The Sanderstrohm Prophecies

A man of God caught in a web of time, deception and chaos, and a universal awakening that could throw the whole of the cosmos into one striking realisation of reality.
Excerpt 1.
Chapter One. Vestkysten

Norway, 1894.


No electricity to light the gloom of the swirling maelstrom of the Arctic ocean below. No logs burned within the hearth of the tiny cottage that sat precariously atop the rocky outcrop above the soulless abyss. Eyes as wide as a child in a store full of wonders stared out through the murky windows to the cruel, unrelenting power below. He relished the pure darkness of the nights that this land had embraced from the arms of the creator. Together with his fondness for the raw power of the sea the feeling of dread he held seemed to dissipate a touch as the moment unfolded beyond the safe haven of his cottage.

There was no time to sit, to stare and to divulge the intricacies of the land. It was Sunday evening and matters more pressing caused him to embrace the dread once more as he slowly turned away from the cacophonous throes of the night, sighed, and threw the warmth of fur around his shoulders. The door shook, then seemed to freeze in frightening inanimate awe as he pulled at his bolts. One last yank to break the fusion of ice and rust broke it free as the icy blasts of the night duly opened the door into the silence of the interior.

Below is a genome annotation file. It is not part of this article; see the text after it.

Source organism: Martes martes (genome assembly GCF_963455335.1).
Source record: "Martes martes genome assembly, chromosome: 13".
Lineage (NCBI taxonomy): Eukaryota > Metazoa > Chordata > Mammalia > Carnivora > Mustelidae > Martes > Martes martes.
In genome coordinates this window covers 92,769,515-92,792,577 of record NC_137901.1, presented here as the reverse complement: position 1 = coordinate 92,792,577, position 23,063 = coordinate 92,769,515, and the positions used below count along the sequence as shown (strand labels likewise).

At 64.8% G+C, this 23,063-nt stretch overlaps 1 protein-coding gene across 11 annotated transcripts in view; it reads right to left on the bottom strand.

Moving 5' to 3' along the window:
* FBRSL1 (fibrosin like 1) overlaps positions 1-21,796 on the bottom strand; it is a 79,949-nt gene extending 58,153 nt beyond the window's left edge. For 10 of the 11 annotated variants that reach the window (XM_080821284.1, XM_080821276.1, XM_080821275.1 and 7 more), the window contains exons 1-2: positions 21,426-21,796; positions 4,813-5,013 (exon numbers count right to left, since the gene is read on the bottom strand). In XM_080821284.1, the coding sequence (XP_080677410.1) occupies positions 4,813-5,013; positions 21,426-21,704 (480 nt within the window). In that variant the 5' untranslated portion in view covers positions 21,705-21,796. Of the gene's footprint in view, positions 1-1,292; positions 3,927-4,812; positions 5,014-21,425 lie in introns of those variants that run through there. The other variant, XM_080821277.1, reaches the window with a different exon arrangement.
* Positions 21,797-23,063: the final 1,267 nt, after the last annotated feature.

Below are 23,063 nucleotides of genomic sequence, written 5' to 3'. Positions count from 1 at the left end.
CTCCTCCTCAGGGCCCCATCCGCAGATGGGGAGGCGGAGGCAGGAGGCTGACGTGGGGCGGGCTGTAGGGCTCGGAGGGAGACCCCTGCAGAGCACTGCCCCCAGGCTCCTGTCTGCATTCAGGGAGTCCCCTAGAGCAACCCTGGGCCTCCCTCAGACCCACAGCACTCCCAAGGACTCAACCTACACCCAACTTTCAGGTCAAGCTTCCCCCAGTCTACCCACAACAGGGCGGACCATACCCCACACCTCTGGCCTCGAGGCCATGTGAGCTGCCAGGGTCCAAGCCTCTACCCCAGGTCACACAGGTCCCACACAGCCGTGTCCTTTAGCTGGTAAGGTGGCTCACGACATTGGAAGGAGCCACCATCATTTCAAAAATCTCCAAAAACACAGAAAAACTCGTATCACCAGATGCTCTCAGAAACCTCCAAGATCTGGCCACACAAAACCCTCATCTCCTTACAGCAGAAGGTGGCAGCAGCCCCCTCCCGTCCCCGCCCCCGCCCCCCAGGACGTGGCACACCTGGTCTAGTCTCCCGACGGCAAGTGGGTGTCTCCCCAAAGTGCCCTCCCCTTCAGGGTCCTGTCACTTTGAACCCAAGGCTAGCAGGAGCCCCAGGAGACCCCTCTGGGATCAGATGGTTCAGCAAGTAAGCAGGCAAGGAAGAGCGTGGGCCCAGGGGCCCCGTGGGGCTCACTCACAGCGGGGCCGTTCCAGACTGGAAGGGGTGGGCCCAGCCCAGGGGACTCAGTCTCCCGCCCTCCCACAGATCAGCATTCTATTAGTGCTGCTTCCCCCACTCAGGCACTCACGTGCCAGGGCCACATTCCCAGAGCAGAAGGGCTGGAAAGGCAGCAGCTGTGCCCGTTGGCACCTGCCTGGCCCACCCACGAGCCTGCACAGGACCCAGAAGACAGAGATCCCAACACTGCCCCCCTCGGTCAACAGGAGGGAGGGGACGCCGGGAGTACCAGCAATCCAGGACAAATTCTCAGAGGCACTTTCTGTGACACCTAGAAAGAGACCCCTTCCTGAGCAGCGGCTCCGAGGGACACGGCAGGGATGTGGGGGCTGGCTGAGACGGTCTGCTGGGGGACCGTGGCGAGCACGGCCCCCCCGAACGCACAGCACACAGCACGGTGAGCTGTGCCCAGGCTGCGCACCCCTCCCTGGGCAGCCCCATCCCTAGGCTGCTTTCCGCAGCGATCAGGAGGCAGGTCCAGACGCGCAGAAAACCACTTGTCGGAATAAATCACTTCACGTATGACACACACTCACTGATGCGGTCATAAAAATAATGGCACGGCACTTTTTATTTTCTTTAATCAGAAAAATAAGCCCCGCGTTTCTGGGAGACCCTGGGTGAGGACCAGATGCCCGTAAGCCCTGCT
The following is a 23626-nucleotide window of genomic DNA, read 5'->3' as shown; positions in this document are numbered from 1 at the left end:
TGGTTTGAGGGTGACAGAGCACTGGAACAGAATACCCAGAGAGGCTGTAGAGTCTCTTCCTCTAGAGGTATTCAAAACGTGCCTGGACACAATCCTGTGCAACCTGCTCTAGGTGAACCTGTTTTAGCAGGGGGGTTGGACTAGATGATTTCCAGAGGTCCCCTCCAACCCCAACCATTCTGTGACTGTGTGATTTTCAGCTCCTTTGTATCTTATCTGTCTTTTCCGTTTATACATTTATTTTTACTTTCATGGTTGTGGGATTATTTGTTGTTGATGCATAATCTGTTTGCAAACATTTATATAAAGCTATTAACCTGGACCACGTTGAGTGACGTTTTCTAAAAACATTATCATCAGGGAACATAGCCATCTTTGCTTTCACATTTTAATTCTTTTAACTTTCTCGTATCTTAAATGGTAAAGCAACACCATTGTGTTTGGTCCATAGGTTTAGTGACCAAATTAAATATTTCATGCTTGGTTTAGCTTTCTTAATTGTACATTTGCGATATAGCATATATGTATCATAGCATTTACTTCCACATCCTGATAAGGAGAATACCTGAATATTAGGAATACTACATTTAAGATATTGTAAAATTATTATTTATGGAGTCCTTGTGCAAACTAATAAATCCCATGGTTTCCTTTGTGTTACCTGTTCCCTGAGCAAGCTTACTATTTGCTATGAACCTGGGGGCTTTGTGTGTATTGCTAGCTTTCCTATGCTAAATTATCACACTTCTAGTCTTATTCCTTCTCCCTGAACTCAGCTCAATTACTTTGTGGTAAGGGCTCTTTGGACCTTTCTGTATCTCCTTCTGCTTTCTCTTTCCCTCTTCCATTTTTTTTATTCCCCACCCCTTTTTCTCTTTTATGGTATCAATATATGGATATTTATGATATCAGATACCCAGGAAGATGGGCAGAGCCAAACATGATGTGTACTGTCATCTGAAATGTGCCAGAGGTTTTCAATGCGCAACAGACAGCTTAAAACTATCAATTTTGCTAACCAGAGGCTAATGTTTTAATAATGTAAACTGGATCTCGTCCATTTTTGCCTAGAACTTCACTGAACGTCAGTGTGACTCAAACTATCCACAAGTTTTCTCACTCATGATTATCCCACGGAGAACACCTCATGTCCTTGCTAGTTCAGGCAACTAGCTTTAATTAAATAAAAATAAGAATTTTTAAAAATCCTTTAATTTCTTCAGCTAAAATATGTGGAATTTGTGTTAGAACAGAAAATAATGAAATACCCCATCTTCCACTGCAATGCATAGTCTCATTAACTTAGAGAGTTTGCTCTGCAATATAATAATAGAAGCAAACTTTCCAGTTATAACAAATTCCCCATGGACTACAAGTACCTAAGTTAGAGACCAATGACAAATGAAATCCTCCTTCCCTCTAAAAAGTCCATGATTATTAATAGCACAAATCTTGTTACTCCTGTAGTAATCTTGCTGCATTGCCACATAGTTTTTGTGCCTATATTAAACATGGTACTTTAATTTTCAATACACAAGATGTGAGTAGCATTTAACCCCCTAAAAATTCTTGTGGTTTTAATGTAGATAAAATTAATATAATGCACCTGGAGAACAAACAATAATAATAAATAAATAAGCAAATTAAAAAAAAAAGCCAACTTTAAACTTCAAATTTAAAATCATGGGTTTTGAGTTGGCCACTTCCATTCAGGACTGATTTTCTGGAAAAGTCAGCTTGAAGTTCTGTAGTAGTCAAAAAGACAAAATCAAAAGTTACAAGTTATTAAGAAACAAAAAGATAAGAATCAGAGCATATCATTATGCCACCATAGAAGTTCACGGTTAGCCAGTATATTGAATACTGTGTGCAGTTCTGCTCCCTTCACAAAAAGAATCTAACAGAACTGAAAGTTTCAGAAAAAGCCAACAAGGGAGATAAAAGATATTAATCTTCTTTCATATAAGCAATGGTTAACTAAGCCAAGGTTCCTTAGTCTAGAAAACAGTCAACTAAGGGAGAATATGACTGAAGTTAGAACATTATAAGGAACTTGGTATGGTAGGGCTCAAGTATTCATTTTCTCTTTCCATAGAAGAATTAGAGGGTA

Pieters Sanderstrohm was a troubled, empty yet truly remarkable soul. His words touched hearts of poets and ripped the ice from the breaths of snow queens. They sailed through the air and danced around the serenity of a summers meadow, they leaped across dividing voids of ignorance and bridged the rivers that separated the shallow and the lonely from the proud and the strong. To all he was a true man of god, a miracle of understanding and love. He chose little comfort within the confines of his lowly yet adequate cottage that was gifted only for the duration of the path he had chosen. The future was inconceivable to him without a roof above his head, yet the present did not favour him with any conceivable hope of joy either. He sighed heavily once more, pulled the lustrous fur a little tighter around his heavy body, and glanced at the clock above the hearth.

It was time to greet his congregation.